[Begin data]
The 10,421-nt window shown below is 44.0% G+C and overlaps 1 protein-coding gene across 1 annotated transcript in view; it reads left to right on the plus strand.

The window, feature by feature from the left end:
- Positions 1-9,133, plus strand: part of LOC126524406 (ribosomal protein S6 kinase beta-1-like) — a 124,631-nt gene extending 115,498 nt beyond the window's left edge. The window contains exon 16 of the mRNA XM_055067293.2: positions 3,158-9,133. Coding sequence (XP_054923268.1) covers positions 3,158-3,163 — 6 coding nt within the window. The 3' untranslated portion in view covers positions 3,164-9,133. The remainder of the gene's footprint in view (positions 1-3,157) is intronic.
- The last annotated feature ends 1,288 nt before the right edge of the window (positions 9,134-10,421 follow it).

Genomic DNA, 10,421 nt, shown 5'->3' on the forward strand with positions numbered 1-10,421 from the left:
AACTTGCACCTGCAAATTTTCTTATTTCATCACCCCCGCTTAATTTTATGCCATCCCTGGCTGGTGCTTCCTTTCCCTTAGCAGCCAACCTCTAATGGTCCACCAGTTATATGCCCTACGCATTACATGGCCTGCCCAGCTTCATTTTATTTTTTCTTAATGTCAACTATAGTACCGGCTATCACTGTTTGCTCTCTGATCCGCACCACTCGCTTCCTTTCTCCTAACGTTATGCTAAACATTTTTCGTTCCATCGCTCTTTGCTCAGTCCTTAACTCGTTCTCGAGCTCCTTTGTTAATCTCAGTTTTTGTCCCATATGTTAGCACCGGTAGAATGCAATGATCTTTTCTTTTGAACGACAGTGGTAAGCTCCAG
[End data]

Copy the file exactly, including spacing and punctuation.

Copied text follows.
The 10,421-nt window shown below is 44.0% G+C and overlaps 1 protein-coding gene across 1 annotated transcript in view; it reads left to right on the plus strand.

The window, feature by feature from the left end:
- Positions 1-9,133, plus strand: part of LOC126524406 (ribosomal protein S6 kinase beta-1-like) — a 124,631-nt gene extending 115,498 nt beyond the window's left edge. The window contains exon 16 of the mRNA XM_055067293.2: positions 3,158-9,133. Coding sequence (XP_054923268.1) covers positions 3,158-3,163 — 6 coding nt within the window. The 3' untranslated portion in view covers positions 3,164-9,133. The remainder of the gene's footprint in view (positions 1-3,157) is intronic.
- The last annotated feature ends 1,288 nt before the right edge of the window (positions 9,134-10,421 follow it).

Genomic DNA, 10,421 nt, shown 5'->3' on the forward strand with positions numbered 1-10,421 from the left:
AACTTGCACCTGCAAATTTTCTTATTTCATCACCCCCGCTTAATTTTATGCCATCCCTGGCTGGTGCTTCCTTTCCCTTAGCAGCCAACCTCTAATGGTCCACCAGTTATATGCCCTACGCATTACATGGCCTGCCCAGCTTCATTTTATTTTTTCTTAATGTCAACTATAGTACCGGCTATCACTGTTTGCTCTCTGATCCGCACCACTCGCTTCCTTTCTCCTAACGTTATGCTAAACATTTTTCGTTCCATCGCTCTTTGCTCAGTCCTTAACTCGTTCTCGAGCTCCTTTGTTAATCTCAGTTTTTGTCCCATATGTTAGCACCGGTAGAATGCAATGATCTTTTCTTTTGAACGACAGTGGTAAGCTCCAG